On the topic of removal, Jund is well prepared for the mirror, and most any creature-based threats from the rest of the field. Running four [mtg_card=Tragic Slip]s seems to be standard fare, and it’s no wonder. A Morbid [mtg_card=Tragic Slip] is plenty to take out a paired Silverheart, while simultaneously circumventing the Indestructible-granting ability of [mtg_card=Falkenrath Aristocrat], thus answering two of the three major threats in the all-too-prevalent mirror. A pair of [mtg_card=Sever the Bloodline]s achieves the same effect at a higher premium, but also comes with built-in card advantage in its Flashback. While Token strategies aren’t really a thing in Block, with [mtg_card=Lingering Souls] in Standard, [mtg_card=Sever the Bloodline] will also take out armies of Spirit tokens all by itself. Some number of [mtg_card=Devil’s Play] also seems to be par for the course here, providing extra reach when the board gets too cluttered to get more creature damage through. It also has the potential to be flashed back, though that seems quite difficult, given the mana base of the deck. Finally, we’ve got what is likely the most unfair card in the deck in [mtg_card=Bonfire of the Damned]. I don’t know what I can say about this card that hasn’t been said before. Clear the opposing board, deal some damage to the opponent’s face, and keep your critters intact. With some help from [mtg_card=Avacyn’s Pilgrim], you can even hard cast it to take out a [mtg_card=Huntmaster of the Fells] and his Wolf token on turn four.


So what happens when you splash White for [mtg_card=Restoration Angel]? Well, to be fair, not much, really. The crux of the deck stays the same, but we pare down a handful of the other mainstays in favor of our Angelic friends. I’m still not entirely convinced that the splash of white is worth it, but it does have some benefits. First and foremost, you can blank targeted removal by flickering the target with your Angel’s ETB ability. Fizzling a [mtg_card=Sever the Bloodline] can be a game-winning move, if played correctly, while also re-triggering ETB abilities and giving you an additional 3 power in the air. She also has Flash, which lets you pass your turn to flip [mtg_card=Huntmaster of the Fells] into [mtg_card=Ravager of the Fells], while still advancing your board position on your opponent’s turn. Mana-fixing is crucial in a three-to-four-color deck, and to that end we see four [mtg_card=Evolving Wilds] and three or four [mtg_card=Abundant Growth]s in these lists. Coupled with our [mtg_card=Borderland Ranger], and we can pretty reliably get the mana we need to make the deck work, without sacrificing too much by way of efficiency.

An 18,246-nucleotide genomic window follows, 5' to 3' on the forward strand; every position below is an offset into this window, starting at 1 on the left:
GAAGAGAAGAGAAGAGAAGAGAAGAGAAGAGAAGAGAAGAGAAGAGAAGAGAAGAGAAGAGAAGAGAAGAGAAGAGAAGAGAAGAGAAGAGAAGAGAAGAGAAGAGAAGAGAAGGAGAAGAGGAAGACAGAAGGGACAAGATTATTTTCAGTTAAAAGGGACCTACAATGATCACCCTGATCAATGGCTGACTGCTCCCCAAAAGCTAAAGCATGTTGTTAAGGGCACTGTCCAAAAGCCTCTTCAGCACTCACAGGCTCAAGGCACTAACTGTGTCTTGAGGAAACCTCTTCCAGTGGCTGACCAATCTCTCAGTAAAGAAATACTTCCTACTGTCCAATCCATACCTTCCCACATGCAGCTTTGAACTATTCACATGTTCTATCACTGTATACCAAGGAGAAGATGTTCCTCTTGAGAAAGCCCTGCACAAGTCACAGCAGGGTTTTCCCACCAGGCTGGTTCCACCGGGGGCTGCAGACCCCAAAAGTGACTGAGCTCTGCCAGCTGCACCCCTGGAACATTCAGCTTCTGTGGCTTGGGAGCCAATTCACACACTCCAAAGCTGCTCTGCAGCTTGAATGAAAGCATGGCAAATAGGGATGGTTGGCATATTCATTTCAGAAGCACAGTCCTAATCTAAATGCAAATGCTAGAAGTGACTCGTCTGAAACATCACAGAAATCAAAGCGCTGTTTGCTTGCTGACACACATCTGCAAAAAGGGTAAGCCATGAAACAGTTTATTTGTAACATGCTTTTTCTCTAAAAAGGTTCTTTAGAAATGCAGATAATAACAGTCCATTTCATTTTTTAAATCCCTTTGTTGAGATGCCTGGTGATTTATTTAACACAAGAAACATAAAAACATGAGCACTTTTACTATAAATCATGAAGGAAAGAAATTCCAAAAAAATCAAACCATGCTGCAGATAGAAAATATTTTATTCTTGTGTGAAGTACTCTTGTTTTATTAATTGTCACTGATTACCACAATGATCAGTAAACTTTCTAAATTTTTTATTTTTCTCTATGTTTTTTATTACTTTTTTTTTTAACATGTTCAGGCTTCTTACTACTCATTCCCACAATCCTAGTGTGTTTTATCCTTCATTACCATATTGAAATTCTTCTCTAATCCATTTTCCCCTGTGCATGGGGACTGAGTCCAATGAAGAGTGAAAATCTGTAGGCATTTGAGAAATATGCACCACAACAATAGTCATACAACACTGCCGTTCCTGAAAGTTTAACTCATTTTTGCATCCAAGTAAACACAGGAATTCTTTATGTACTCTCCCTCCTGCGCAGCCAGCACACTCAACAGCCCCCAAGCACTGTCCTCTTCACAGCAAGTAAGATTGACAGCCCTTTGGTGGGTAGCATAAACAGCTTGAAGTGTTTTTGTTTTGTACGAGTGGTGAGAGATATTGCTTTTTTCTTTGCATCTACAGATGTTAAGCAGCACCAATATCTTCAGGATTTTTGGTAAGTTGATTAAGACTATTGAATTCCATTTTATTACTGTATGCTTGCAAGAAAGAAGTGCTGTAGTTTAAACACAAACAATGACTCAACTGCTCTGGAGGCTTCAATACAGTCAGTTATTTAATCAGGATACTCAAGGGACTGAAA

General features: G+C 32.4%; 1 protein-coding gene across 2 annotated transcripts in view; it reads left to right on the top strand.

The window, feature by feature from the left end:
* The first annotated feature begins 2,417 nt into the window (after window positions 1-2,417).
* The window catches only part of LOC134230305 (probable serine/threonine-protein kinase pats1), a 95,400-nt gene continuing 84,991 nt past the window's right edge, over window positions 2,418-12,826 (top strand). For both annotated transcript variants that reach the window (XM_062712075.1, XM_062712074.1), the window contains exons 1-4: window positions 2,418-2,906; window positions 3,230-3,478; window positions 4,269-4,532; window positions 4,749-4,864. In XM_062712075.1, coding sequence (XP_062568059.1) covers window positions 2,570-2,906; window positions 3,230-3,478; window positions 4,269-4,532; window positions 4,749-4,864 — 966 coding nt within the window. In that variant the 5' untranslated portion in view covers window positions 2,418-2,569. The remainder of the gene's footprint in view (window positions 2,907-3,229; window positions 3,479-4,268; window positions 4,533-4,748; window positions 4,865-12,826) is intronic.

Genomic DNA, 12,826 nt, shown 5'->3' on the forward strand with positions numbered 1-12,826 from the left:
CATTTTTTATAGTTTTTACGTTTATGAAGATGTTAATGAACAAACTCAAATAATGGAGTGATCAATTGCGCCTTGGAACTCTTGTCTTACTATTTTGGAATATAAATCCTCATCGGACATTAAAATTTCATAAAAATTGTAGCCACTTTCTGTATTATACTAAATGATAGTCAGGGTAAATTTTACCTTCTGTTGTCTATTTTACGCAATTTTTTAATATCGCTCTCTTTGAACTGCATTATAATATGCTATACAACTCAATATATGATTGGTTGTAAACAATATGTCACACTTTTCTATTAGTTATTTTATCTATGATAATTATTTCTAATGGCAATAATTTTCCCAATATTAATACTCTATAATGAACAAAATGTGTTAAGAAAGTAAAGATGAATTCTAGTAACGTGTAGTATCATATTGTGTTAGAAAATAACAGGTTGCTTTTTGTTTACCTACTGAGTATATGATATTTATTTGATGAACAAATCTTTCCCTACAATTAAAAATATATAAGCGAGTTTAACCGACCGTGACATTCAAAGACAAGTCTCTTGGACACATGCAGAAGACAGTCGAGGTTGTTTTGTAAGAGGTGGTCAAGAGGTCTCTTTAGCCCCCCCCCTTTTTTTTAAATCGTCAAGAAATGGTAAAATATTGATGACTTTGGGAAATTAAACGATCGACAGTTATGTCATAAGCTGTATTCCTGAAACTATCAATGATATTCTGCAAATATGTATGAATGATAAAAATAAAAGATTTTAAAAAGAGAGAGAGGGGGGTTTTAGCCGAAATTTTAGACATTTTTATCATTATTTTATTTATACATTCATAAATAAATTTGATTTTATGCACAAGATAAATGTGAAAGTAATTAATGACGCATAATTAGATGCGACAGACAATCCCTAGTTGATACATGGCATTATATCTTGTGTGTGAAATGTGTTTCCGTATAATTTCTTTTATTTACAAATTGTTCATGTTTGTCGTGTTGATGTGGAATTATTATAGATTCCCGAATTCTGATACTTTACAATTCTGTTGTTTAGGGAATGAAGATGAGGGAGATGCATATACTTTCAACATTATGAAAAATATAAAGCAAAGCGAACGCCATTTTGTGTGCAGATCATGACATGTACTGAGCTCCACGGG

All that being said, you probably noticed both Reanimator and UW Miracles in the meta breakdown list, so the Block format isn’t entirely comprised of Jund decks. With all of the Top-8 being Jund, however, it is a bit of a challenge to decide which other strategies might see play in the post-rotation Standard format. Again, with [mtg_card=Lingering Souls] available in Standard, there are certainly other options to consider as well, like the once highly anticipated Black/White Tokens deck, which fell a bit flat in its first run in Standard.

So what do you think we’ll be seeing in Standard come October? Will Delver still run rampant, or will Jund break out to take a top-spot in the meta? Will BW Tokens reemerge as a contender, or will Reanimator rise again?